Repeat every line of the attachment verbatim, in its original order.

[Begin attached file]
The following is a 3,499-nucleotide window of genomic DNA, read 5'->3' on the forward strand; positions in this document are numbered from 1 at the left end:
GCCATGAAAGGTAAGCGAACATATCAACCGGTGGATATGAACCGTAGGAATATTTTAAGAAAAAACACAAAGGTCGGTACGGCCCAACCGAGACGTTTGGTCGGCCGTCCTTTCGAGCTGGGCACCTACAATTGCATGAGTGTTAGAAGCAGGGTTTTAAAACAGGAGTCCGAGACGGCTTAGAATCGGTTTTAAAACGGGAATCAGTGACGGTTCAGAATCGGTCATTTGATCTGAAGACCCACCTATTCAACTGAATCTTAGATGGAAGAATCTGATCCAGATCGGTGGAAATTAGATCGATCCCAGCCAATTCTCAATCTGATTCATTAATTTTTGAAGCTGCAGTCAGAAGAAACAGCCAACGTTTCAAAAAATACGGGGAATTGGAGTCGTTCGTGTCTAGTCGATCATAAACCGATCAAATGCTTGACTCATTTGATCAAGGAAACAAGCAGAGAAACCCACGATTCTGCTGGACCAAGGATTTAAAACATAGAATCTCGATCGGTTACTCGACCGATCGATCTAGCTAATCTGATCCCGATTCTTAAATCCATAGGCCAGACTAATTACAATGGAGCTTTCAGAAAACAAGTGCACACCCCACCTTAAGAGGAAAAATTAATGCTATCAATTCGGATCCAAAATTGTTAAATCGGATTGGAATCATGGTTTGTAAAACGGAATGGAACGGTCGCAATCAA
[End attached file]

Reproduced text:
The following is a 3,499-nucleotide window of genomic DNA, read 5'->3' on the forward strand; positions in this document are numbered from 1 at the left end:
GCCATGAAAGGTAAGCGAACATATCAACCGGTGGATATGAACCGTAGGAATATTTTAAGAAAAAACACAAAGGTCGGTACGGCCCAACCGAGACGTTTGGTCGGCCGTCCTTTCGAGCTGGGCACCTACAATTGCATGAGTGTTAGAAGCAGGGTTTTAAAACAGGAGTCCGAGACGGCTTAGAATCGGTTTTAAAACGGGAATCAGTGACGGTTCAGAATCGGTCATTTGATCTGAAGACCCACCTATTCAACTGAATCTTAGATGGAAGAATCTGATCCAGATCGGTGGAAATTAGATCGATCCCAGCCAATTCTCAATCTGATTCATTAATTTTTGAAGCTGCAGTCAGAAGAAACAGCCAACGTTTCAAAAAATACGGGGAATTGGAGTCGTTCGTGTCTAGTCGATCATAAACCGATCAAATGCTTGACTCATTTGATCAAGGAAACAAGCAGAGAAACCCACGATTCTGCTGGACCAAGGATTTAAAACATAGAATCTCGATCGGTTACTCGACCGATCGATCTAGCTAATCTGATCCCGATTCTTAAATCCATAGGCCAGACTAATTACAATGGAGCTTTCAGAAAACAAGTGCACACCCCACCTTAAGAGGAAAAATTAATGCTATCAATTCGGATCCAAAATTGTTAAATCGGATTGGAATCATGGTTTGTAAAACGGAATGGAACGGTCGCAATCAA